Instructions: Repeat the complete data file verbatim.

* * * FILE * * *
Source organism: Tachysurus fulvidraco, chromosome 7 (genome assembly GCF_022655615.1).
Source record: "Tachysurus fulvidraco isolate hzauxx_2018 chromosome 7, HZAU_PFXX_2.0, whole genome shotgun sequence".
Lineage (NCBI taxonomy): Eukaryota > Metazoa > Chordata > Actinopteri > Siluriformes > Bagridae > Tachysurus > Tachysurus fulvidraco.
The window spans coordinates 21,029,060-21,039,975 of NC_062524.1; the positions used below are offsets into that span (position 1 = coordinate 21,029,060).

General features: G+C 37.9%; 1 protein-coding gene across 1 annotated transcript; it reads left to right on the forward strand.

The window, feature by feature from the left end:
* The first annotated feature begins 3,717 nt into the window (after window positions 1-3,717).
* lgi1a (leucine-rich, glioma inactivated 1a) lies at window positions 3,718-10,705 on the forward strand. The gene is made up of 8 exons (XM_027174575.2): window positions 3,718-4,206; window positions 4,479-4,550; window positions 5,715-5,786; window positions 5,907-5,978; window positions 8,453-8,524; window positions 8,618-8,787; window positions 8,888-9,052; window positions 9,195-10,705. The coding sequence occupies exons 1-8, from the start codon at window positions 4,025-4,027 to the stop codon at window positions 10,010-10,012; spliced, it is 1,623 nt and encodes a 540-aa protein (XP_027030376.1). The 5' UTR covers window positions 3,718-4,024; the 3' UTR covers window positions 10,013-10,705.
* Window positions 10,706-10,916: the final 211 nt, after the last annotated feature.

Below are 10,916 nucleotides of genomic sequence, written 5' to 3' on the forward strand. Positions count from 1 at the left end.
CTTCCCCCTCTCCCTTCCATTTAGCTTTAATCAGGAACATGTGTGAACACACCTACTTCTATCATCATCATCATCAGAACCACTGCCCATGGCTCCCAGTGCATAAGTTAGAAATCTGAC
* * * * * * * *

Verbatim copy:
Source organism: Tachysurus fulvidraco, chromosome 7 (genome assembly GCF_022655615.1).
Source record: "Tachysurus fulvidraco isolate hzauxx_2018 chromosome 7, HZAU_PFXX_2.0, whole genome shotgun sequence".
Lineage (NCBI taxonomy): Eukaryota > Metazoa > Chordata > Actinopteri > Siluriformes > Bagridae > Tachysurus > Tachysurus fulvidraco.
The window spans coordinates 21,029,060-21,039,975 of NC_062524.1; the positions used below are offsets into that span (position 1 = coordinate 21,029,060).

General features: G+C 37.9%; 1 protein-coding gene across 1 annotated transcript; it reads left to right on the forward strand.

The window, feature by feature from the left end:
* The first annotated feature begins 3,717 nt into the window (after window positions 1-3,717).
* lgi1a (leucine-rich, glioma inactivated 1a) lies at window positions 3,718-10,705 on the forward strand. The gene is made up of 8 exons (XM_027174575.2): window positions 3,718-4,206; window positions 4,479-4,550; window positions 5,715-5,786; window positions 5,907-5,978; window positions 8,453-8,524; window positions 8,618-8,787; window positions 8,888-9,052; window positions 9,195-10,705. The coding sequence occupies exons 1-8, from the start codon at window positions 4,025-4,027 to the stop codon at window positions 10,010-10,012; spliced, it is 1,623 nt and encodes a 540-aa protein (XP_027030376.1). The 5' UTR covers window positions 3,718-4,024; the 3' UTR covers window positions 10,013-10,705.
* Window positions 10,706-10,916: the final 211 nt, after the last annotated feature.

Below are 10,916 nucleotides of genomic sequence, written 5' to 3' on the forward strand. Positions count from 1 at the left end.
CTTCCCCCTCTCCCTTCCATTTAGCTTTAATCAGGAACATGTGTGAACACACCTACTTCTATCATCATCATCATCAGAACCACTGCCCATGGCTCCCAGTGCATAAGTTAGAAATCTGAC